The older I get the more I’m finding that I don’t want to live the bold faith I was told to live when I was younger. I want to live a faith that is settled, secure, and relies fully on the power of the Holy Spirit to transform hearts. I want my courage to come from something other than a certificate I sign at the end of a program. I want my boldness to come from Jesus because He loves me, not because I’m trying to impress Him with my actions.

I’m okay with trading in my old, bold faith for a new heart that is settled in Jesus.

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fruit snack faith

IMG_3874

I know I’ve talked about my friends quite a bit on here before, but I’m going to talk about them again. Well, really just one because she’s the one that inspired tonight’s post.

About a week ago (8 days to be exact), my dear friend posted this on Instagram:

I had one of those days where things just kept going wrong. I couldn’t help but have a really sinful thought, “I have very little to be thankful for. God you haven’t blessed me lately.”

And I nodded along, “Ditto, sister. Ditto.”

It was just one of those weeks. Every woe-is-me emotion was making its way to the surface of my life and I just wanted to have a good cry. I’ve had this thought run through my mind more than once over the past year: “What do I have to do to get You to show You care about me?!”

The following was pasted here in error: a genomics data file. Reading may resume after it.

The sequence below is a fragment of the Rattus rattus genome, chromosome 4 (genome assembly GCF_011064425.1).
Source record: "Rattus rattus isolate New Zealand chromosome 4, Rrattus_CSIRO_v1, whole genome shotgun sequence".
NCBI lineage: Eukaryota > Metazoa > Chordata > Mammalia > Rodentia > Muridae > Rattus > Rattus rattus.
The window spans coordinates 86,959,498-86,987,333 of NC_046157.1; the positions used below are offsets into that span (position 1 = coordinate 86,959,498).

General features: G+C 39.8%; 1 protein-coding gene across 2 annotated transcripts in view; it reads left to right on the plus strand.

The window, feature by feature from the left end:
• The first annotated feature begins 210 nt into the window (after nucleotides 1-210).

Sinful, I know.

Honest? Yup. Very.

It’s easy for me to try to work my way towards blessings. I want to be the good little athlete I’ve always been and earn my spot. I was to prove that I’m worth it.

I can’t accept grace, mercy, justice, divine love at face value. I find it hard to believe that God is good just because.

And then I start feeling bad about feeling bad

“Why are you complaining, Smith? You ARE blessed. You have a home to live in, food to eat, clothes to wear, a family & friends that love you. Stop it!”

The pendulum then swings towards self-reliance and not wanting to ‘burden’ God with my needs. I cheapen His love & grace by thinking that my needs aren’t worth His time.

Both of these attitudes are sinful. Both say God isn’t good, enough, just, holy. Both say that my way is better and I can just do this life alone.

But then my friend finished her post:

A little later I opened my variety pack fruit snack and found 3 raspberries. It’s my favorite flavor and you’re lucky if you get 1. (Yesterday I got none.) BUT today I found 3 waiting for me. Sounds so silly, but I was so humbled. Even if it is just about my fruit snack, I have so much to be thankful for. We have a Savior who already won the battle. #fruitsnackfaith #choosejoy #Heisalwaysgood

(Sorry, not sorry that I left the hashtags in there.)

God does bless us in the most mundane ways.

God does care about our simple & small desires.

He knows us so intimately, and wants us to know His love so greatly, that He gives us our favorite fruit snacks at just the right moment.

It can be easy to look past God’s goodness in the everyday life moments, and it can be just as easy to think He doesn’t care about something as small as me wanting queso for dinner.

Know that He does care. He does love extravagantly. He knows our hearts so well that He’s giving us just what we desire and need, exactly when we need it.

Take heart, precious one. He has won the battle & holds your heart.

*and yes, in case you were wondering, that IS the original fruit snack picture that inspired this whole thing!